Berringer, which produces wheels and brakes, including an anti-lock system for Cirrus aircraft, is currently acquiring worldwide patents for a new tailwheel that the company believes could greatly reduce the possibility of ground-loops in taildragger aircraft. The system is built as a drop-in replacement for Scott tailwheels, which it matches in weight and attachment configuration. Where the Berringer differs is in its use of two pivot points. With the tailwheel “locked” (fixed with springs, but steerable within limits), the system provides a pivot point that is in-line with the wheel’s axle. Because there is no caster in that configuration, side loads do not translate into forces that would cause the tailwheel to turn, says Berringer. So, when locked, the tailwheel should track straight in any side load condition that does not cause the tire to skid. But the same tailwheel also has a castering feature, and that’s where the patent comes into play.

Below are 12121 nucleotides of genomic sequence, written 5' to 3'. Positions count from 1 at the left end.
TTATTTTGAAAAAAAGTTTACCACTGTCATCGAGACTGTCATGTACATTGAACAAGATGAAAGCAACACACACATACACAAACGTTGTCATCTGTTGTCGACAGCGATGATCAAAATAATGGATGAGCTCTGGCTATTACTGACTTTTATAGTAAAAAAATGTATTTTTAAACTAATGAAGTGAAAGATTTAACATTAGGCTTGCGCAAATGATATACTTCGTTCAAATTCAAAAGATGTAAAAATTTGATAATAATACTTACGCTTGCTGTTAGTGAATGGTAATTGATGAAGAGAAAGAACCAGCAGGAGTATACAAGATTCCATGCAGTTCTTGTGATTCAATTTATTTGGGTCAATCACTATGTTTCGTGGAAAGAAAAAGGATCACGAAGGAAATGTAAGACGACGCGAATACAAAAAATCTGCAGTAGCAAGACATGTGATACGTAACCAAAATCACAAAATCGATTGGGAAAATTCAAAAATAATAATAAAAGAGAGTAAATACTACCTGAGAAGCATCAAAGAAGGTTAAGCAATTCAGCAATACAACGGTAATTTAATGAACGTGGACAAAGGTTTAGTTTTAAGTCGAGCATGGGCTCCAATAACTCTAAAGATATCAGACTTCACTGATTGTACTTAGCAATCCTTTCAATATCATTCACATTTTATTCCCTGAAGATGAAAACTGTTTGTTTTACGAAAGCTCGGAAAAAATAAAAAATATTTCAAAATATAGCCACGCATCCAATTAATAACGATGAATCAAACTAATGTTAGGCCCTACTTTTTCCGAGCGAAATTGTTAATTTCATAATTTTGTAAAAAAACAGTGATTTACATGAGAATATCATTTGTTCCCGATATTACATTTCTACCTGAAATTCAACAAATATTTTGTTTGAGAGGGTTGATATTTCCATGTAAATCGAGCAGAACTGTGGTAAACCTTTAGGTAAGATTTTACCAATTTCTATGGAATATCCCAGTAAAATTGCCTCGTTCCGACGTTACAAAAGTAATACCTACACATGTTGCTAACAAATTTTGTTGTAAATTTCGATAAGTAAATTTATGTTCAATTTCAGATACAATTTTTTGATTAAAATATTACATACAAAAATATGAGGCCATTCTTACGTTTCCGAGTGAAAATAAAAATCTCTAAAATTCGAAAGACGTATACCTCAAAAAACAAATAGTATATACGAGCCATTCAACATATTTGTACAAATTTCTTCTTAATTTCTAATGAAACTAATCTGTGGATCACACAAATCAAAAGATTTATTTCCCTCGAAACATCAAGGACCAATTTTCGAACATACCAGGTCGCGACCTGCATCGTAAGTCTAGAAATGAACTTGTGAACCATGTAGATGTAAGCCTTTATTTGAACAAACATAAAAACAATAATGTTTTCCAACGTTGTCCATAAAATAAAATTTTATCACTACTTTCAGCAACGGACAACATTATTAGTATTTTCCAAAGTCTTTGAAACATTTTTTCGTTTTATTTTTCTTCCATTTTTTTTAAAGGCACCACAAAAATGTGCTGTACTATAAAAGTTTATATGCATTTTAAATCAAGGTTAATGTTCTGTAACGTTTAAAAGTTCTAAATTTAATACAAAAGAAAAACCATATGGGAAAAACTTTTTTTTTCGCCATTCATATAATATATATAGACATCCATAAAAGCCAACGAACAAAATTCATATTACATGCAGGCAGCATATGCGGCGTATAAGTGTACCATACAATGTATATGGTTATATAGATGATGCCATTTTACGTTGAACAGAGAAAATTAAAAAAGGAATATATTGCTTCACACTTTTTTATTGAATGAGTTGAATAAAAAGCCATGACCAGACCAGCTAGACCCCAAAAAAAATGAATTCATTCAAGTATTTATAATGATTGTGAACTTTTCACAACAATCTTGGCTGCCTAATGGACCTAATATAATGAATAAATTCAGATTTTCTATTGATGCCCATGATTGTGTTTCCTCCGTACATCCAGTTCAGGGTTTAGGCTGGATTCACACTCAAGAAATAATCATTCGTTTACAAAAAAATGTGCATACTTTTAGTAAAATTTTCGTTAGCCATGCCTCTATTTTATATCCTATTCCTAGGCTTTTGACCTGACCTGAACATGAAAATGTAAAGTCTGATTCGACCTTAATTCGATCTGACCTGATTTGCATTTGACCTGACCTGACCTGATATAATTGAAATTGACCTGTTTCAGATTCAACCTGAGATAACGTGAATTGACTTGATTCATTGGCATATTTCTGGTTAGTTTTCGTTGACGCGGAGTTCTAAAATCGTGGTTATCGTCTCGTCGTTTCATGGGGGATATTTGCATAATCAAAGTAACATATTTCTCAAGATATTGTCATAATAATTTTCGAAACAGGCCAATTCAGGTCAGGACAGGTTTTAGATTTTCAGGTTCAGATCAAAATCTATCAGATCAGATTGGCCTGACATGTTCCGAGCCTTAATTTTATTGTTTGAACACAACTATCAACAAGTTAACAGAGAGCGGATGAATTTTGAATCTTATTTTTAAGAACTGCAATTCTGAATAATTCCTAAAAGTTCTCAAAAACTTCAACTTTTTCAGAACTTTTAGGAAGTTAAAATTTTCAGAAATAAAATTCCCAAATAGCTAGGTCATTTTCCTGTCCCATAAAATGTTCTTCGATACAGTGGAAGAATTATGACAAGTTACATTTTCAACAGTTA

When the lock is released (via a cable that runs to the cockpit), the tailwheel becomes free to pivot around a different, forward pivot point on the tailwheel assembly. And in that configuration it is a castering, trailing, full-swivel tailwheel. Berringer says the design has already earned interest from manufacturers. We spoke with Aviat Aircraft’s Stuart Horn, who said he was interested in the design but must reserve judgment until he has the chance to work with the tailwheel. Horn said his immediate concerns were with any new complications the system might introduce. Those included any potential maintenance issues, pilot/system interactions, and how the design might behave in certain specific conditions and scenarios. Horn’s concerns were typical of his approach to any new product. The determining factor, he said, would be whether the new tailwheel delivered demonstrated advantages that outweighed the likelihood and degree of potential disadvantages.